Over the next three years, the Global Fund for Women commits to a $10 million investment to support over 800 women's organizations (reaching over one million women and girls) addressing gender inequities in the following areas: Economic and Political Empowerment, Education, Health and Reproductive Rights, Ending Violence Against Women, and Technology. GFW will invest critical operating, capacity building support and project-specific grants, provide networking opportunities, and raise the visibility of women-led organizations challenging barriers to gender equality in these core areas. GFW has already successfully invested over $103 million to more than 4,500 grantees in 174 countries over the past 25 years.
Examples of new initiatives will focus on ending child marriage and sex trafficking; support of girls' education and building e-learning educational platforms for transformational impact; and a Digital Mobilization Fund. GFW intends to adopt a 'train the trainer' model by engaging the most skilled trainers to train women globally and to sustain a localized movement of trainers and capacity builders.
GFW will link groups, networks, and coalitions to advance shared learning and build powerful movements for social change. The organization's extensive international network includes 150 advisory council members; 2,000 volunteers; 4,500 grantees; and over 20,000 individual and institutional funders. GFW will use its networks, expertise, and influence to facilitate convenings of women's rights groups, foster relationships that bring more resources to women's groups, and fund important convenings and linkages in order to sustain and catalyze the global women's movement. A recent external evaluation of GFW's grant-making strategy found that a grantee's capacity to engage in networking and linking between groups is an important resource for achieving gender equality and for moving locally-developed strategies to the national and global level.
GFW's Director of Learning, Evaluation and Impact will monitor grantee partners' work and impact, and will create an evaluation and learning framework with grantees, advisors, and key partners such as the International Center for Research on Women and the International Network of Women's Funds to ensure a collaborative and holistic approach to testing, leveraging and learning how grant-making funds are best directed, and impact best secured and sustained.
Over the course of two and half years, GFW will provide funding through four payment installments (using their bi-annual grant-making cycle). Grant dockets will occur in November 2013, May 2014, November 2014, and May 2015. The docket cycle includes receipt and assessment of proposals, follow up questions and endorsements from GFW's on-the-ground Advisors, docket development and decision-making, contractual agreement, financial transaction, and implementation of contract.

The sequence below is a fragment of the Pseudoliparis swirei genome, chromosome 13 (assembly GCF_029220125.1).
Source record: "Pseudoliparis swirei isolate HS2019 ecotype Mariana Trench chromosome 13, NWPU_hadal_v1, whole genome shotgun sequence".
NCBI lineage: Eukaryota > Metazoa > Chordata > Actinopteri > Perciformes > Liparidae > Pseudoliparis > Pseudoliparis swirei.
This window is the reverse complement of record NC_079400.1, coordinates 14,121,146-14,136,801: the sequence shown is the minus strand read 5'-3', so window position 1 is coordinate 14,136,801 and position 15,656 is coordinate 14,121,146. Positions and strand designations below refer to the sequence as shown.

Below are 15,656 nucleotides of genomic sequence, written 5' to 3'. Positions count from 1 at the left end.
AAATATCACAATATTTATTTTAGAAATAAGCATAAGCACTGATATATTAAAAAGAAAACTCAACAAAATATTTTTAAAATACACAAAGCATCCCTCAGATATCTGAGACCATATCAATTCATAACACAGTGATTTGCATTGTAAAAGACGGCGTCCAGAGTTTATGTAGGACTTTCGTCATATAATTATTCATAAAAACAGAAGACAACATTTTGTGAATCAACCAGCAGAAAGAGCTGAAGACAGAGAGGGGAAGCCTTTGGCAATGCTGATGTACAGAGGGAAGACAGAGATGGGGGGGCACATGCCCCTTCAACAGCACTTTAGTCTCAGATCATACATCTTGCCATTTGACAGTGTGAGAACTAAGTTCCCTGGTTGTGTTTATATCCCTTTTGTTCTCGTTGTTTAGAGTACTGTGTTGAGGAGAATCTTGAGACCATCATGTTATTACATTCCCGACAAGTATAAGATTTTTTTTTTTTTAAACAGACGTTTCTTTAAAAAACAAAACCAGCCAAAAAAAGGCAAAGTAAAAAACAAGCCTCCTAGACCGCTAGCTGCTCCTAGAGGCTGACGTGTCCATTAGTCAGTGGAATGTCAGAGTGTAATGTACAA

Groups traditionally receive a one-year grant period, or if they receive a multi-year grant, they are required to report at the end of each year before second-year funding is provided. During their grant period, they carry out activities, receive advice from GFW program staff, are connected to peer grantees or other civil society organizations in their country or region, receive guidance and linkages to new sources of funding, and when possible, are connected in formal opportunities for meeting, sharing, and strategizing.
By June 2014, January 2015, and June 2016, GFW will have received annual reports from each of the groups receiving grants. They will compile and disseminate progress against their commitment. By October 2016, GFW will have data from all of the groups supported, will have analyzed all final reports, and will be able to provide a report of progress against target goals and indicators.
In addition, over the three years, GFW will have developed and implemented a whole-of-organization evaluation framework, and engaged in visibility raising and advocacy activities through online newsletters, petitions, social media outreach, and conference participation.
Key activities include:
By 2015: Development of capacity building online platform
March 2014: 1st Pilot - Advocacy, Fundraising and Finance Management Training
March 2015: 2nd Pilot - Advocacy, Fundraising and Financial Management Training
July 2014: Rollout of capacity building training - multiple countries and regions